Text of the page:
The Making Of PUSH Assist

Over the last several weeks, we’ve shipped out PUSH bands to some of our early pre-order customers and so far, the feedback has been very positive. People keep wondering though, how do you provide recommendations to users? What’s the magic formula? In this post, we’ll do our best to help shed some light on the making of PUSH Assist.

Before we get into it, we want everyone to know that when using PUSH Assist, be self-aware, these are only RECOMMENDATIONS! If you’re feeling fatigued and you’re recommended to increase the load by 10 lbs, trust your gut and take a break. Always make sure that you’re comfortable with the particular movement – work with an experienced coach/trainer/friend to learn how to execute the movement well before utilizing PUSH Assist to help with your daily progressions.

Ok, here’s how we break it down.

1. Velocity Zones Based on Different Training Goals

Look at the figure below. Although the research is limited, Sport Scientists like Dr. Bryan Mann, have done extensive testing, monitoring and training using velocity outputs during resistance training. When the intent to move a load (like the concentric portion of the bench press for example) is maximal, athletes and coaches can determine the training quality based on the velocity output. In other words, if my goal is to improve maximal strength capacity (because I’m a powerlifter and this quality is important for success in this sport), then I’ll adjust the load on a back squat, deadlift or bench press to make sure I’m staying below 0.35 m/s. If at anytime, I’m not in that zone, then that specific training quality is not being targeted appropriately.

2.   Internal Testing Using Velocities

Because the velocity zones from figure 1 are intended for (and tested with) elite athletes, we began collecting our own data using a wider range of subjects – from amateurs who have never lifted, to seasoned athletes. We noticed that the above velocity zones don’t accommodate every individual – so we adjusted the zones to fit a broader range of users. The results can be seen in Table 1.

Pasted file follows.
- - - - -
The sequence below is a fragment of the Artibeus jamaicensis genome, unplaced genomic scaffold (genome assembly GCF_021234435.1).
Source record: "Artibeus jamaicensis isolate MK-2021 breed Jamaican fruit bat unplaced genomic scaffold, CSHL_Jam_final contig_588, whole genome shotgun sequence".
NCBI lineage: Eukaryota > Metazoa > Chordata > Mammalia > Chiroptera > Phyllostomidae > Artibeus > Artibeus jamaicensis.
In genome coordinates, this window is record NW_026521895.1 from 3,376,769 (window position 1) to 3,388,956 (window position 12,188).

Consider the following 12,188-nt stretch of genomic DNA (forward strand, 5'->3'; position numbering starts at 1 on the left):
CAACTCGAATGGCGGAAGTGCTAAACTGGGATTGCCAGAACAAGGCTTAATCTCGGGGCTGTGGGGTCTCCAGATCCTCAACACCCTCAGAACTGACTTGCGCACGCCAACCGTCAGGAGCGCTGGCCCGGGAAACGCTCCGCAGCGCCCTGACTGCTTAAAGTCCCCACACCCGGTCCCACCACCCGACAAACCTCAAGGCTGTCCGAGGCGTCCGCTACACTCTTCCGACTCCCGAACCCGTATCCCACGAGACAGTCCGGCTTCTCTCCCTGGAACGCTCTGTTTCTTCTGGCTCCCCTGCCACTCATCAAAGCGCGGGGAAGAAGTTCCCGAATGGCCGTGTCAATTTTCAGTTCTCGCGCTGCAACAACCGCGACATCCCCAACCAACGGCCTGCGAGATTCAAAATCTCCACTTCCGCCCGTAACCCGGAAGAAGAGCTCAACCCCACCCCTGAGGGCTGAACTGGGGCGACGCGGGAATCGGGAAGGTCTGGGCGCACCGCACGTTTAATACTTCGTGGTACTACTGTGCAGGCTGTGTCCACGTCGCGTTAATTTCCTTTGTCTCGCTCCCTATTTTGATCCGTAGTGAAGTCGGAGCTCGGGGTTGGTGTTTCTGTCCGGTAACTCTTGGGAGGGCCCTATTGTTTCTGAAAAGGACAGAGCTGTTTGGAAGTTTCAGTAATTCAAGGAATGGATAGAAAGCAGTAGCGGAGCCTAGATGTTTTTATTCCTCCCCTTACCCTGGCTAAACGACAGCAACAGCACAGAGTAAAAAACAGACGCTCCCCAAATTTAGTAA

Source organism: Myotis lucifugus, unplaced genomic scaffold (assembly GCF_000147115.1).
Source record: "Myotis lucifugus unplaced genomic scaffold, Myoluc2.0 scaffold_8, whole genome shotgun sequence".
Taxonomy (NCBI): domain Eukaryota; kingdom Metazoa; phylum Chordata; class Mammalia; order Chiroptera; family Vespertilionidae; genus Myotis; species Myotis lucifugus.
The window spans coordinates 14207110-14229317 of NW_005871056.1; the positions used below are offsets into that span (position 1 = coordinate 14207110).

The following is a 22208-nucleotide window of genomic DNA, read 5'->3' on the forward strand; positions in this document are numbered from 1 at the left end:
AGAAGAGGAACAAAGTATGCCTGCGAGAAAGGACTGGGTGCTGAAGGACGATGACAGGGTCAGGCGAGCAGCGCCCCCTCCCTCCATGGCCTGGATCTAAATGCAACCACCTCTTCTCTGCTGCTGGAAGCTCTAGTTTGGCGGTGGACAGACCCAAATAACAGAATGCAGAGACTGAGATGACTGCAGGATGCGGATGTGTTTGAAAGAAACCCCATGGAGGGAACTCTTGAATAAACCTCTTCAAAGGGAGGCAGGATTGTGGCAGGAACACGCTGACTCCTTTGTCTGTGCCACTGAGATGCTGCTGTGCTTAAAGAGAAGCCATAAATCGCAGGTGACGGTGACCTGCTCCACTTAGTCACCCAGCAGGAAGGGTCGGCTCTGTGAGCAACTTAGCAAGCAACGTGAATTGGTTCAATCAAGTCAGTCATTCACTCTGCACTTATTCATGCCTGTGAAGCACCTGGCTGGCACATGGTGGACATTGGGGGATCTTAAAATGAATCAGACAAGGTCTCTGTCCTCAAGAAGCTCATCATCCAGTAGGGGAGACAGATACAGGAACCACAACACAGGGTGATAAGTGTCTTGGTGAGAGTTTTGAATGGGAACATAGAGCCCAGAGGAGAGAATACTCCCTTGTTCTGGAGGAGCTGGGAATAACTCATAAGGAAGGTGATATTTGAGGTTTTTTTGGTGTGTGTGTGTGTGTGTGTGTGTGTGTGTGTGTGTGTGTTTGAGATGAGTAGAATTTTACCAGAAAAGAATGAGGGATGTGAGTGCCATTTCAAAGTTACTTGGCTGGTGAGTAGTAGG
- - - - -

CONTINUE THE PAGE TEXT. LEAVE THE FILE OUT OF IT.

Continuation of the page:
Table 1

* Note that muscular endurance has not been previously documented with the use of velocity based training but at PUSH, we’ve been working with institutions like East Tennessee State University to establish appropriate guidelines.

3.   What About Reps and Sets? An Evidence-Based Approach

Again, everything we do at PUSH is analyzed closely and backed by scientific evidence. That’s why we’ve listened to leaders in the field of Sport Science (Table 2), like Dr. Mel Siff, Dr. Mike Stone and the National Strength & Conditioning Association, and integrated their guidelines with the above velocity zones. If you’re a strength coach or trainer, you’ll know that the guidelines outlined in Table 2 are also RECOMMENDATIONS. Training is a much more complex beast than just sticking to a particular rep and set scheme. However, this sort of detailed info hasn’t always been accessible to the aspiring athlete – that’s why at PUSH, we’ve done the research for our users, so that they can get the most out of their training.

Table 2